In Lorene Scafaria's The Meddler, Susan Sarandon plays Marnie Minervini, a recent widow who moves from the East Coast to Los Angeles to "be near" (read, boss around) her daughter Lori (a very good, if underused Rose Byrne), a depressed screenwriter who's just broken up with her boyfriend. We meet Marnie lying in bed gazing up at the ceiling, and that's more or less the last wordless time we spend with her.
Amiable and chatty (her voiceover, a one-way running memo to Lori, typically begins with "Anyway..."), Marnie has little to do in her new home, and Lori is less than receptive to input. When her daughter escapes to New York for a few weeks' work, Marnie busies herself finding substitutes to whom she can offer unsolicited aid and advice. She gloms onto Lori's friends bearing disproportionate gifts; packs her bemused Apple guy (Jerrod Carmichael) off to college; plans a lesbian wedding for a motherless bride (Cecily Strong); visits a hospitalized older woman she doesn't know. She also throws money around for all the world as if she were not a modestly comfortable widow from suburban New Jersey. Marnie doesn't want to know how lonely she is. So she follows Lori to New York, there to place her stamp on a TV-movie set where a tale suspiciously like her own family's progresses as best it can under her superfluous wing.
Movie mothers get a raw deal: They're too cold or too hot, too remote or too engaged, too young or too old, monsters or, at best, figures of fun. The busybody mom in particular has, with wearying frequency, become a sitting target for cheap cracks at the expense of the lonely empty-nester. Perhaps because The Meddler was made by a woman director and based on a testing encounter with a mother she clearly loves, Scafaria's comedy of maternal manners dances affectionately, if not altogether nimbly, around this cliff edge without falling over.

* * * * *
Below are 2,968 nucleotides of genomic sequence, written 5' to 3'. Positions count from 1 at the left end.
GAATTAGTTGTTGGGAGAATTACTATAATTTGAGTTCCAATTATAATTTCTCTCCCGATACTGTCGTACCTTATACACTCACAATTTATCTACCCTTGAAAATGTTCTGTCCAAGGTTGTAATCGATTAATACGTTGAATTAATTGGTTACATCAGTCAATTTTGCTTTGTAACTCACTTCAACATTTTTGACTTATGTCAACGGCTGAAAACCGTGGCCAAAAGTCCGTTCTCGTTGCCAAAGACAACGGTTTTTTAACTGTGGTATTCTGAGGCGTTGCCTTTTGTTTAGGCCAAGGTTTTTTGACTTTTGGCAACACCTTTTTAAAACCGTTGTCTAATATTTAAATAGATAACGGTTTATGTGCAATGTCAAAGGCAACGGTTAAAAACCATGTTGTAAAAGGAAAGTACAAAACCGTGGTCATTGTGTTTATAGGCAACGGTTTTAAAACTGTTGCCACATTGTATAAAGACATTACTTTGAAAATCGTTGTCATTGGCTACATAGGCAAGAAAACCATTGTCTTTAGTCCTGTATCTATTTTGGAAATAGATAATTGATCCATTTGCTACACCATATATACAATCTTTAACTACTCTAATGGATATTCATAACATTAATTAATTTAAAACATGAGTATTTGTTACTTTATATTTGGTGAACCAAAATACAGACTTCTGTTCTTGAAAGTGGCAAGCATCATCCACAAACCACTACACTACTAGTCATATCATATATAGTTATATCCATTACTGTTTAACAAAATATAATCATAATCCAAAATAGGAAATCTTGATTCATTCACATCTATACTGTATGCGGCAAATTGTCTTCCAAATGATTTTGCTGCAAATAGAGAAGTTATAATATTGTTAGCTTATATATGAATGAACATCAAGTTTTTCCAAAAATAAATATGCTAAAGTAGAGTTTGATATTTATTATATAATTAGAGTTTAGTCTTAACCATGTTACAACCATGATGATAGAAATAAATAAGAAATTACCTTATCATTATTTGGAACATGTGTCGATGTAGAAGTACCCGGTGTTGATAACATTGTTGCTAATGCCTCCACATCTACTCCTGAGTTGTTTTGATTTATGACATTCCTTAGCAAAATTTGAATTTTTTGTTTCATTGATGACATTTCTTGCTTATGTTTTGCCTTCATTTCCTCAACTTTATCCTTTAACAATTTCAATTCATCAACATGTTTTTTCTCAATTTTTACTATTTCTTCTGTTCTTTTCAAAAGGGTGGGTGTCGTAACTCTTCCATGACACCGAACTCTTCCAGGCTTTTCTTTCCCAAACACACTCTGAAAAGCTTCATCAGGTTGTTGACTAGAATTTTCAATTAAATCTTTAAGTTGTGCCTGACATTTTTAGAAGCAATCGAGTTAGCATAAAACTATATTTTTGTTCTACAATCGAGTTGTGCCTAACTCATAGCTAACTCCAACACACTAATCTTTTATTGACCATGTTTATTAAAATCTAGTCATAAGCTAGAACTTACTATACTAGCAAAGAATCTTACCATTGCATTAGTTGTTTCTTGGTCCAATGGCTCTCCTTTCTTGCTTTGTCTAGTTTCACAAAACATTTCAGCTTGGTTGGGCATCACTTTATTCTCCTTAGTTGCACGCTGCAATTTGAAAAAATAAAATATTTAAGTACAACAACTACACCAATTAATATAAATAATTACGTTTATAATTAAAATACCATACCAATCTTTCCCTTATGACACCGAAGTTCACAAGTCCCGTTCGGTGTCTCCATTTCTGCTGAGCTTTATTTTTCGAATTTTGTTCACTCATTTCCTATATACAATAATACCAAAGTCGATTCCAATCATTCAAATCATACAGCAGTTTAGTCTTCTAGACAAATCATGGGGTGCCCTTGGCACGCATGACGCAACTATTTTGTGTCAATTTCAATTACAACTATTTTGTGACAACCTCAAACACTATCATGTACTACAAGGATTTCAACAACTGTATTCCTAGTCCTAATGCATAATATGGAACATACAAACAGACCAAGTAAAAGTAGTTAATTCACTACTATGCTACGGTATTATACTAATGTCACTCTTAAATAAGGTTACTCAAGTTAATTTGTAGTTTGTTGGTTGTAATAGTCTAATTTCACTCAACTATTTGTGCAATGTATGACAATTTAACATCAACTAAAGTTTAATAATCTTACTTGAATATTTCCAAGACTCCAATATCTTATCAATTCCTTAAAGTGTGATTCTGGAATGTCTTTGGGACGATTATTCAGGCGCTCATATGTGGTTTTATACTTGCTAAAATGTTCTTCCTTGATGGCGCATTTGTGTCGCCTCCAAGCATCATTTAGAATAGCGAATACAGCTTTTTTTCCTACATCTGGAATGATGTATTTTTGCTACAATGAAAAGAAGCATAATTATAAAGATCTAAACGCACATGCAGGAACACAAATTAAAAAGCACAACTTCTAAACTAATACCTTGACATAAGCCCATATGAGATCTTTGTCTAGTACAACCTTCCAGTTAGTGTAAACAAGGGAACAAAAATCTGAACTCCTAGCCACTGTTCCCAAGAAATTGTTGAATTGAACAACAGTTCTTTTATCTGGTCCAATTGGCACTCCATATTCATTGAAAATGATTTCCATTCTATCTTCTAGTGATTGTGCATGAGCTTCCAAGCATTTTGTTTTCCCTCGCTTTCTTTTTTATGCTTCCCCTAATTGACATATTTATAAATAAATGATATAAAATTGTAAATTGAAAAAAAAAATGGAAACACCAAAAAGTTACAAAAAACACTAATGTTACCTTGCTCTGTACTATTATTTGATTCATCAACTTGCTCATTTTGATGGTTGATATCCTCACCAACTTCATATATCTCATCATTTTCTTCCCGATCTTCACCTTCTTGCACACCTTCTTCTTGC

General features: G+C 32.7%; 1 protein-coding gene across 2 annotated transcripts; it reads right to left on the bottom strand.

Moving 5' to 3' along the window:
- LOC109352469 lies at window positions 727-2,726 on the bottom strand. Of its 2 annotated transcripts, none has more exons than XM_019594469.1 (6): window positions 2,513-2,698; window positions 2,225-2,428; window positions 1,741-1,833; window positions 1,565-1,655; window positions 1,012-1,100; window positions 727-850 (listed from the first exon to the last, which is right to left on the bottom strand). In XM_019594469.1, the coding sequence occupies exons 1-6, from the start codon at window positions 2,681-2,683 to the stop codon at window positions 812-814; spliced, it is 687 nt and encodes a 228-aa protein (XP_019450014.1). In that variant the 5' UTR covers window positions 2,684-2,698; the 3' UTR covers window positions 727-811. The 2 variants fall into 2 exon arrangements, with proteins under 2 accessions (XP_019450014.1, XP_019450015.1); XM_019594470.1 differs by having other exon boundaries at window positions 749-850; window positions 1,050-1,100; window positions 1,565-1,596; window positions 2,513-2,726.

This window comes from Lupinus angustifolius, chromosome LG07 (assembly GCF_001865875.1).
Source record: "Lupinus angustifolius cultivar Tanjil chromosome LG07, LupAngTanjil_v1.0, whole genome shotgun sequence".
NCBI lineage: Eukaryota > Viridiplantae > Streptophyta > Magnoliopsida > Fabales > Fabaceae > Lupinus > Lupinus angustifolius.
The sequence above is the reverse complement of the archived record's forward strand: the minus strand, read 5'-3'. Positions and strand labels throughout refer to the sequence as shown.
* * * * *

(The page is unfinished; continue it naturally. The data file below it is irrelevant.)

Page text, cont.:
The Meddler isn't great filmmaking. It's baggy and repetitive, and sometimes it just drifts along on a repeat cycle of Marnie's desperate efforts to minister to everyone but herself. The dialogue is relentlessly chipper, and the supporting players — arm-waving Italian in-laws, a pregnant girlfriend in ditsy top gear (though I do love Lucy Punch), an obligatory love interest played with more diligence than energy by J.K. Simmons in an improbable handlebar mustache --- often feel like situation comedy types. The takeaway won't shock you either: Marnie and Lori will wake up to the source of their shared grief and their mutual need and all the redemptive stuff that comes with this territory.
And yet, The Meddler is warm and funny and astutely observant of the way so many mothers and daughters push and pull at each other and drive each other crazy, and never let go. And though Sarandon, a sixtysomething glamour puss at once raffish and maternal in a wavy red shag and Bette Davis eyes, might easily have sucked up all the air in the room, she goes a different route. She dials down the slapstick around her and brings a quiet grace to a woman who's all at sea but hangs onto what she does best — figuring out what other people need and helping them get there.
The great thing about The Meddler is that it doesn't force Marnie to change all that much. She comes to see that she needs to take care of herself as well as others. Likewise, Lori comes to accept the gift that's been in front of her nose all along, and to accept that what's most annoying (to her, if not to her friends) about her mother is also what's finest about her. The world could use a few more meddlers like Marnie, one of a vast army of maternal do-gooders who go unsung or reviled at the movies and in life. The Meddler, for once, doffs its cap to busybody moms. Because they are the best kind, and as my own beloved, clucking mother used to say, better too much than too little. So off you go and wear a woolly, it's cold outside.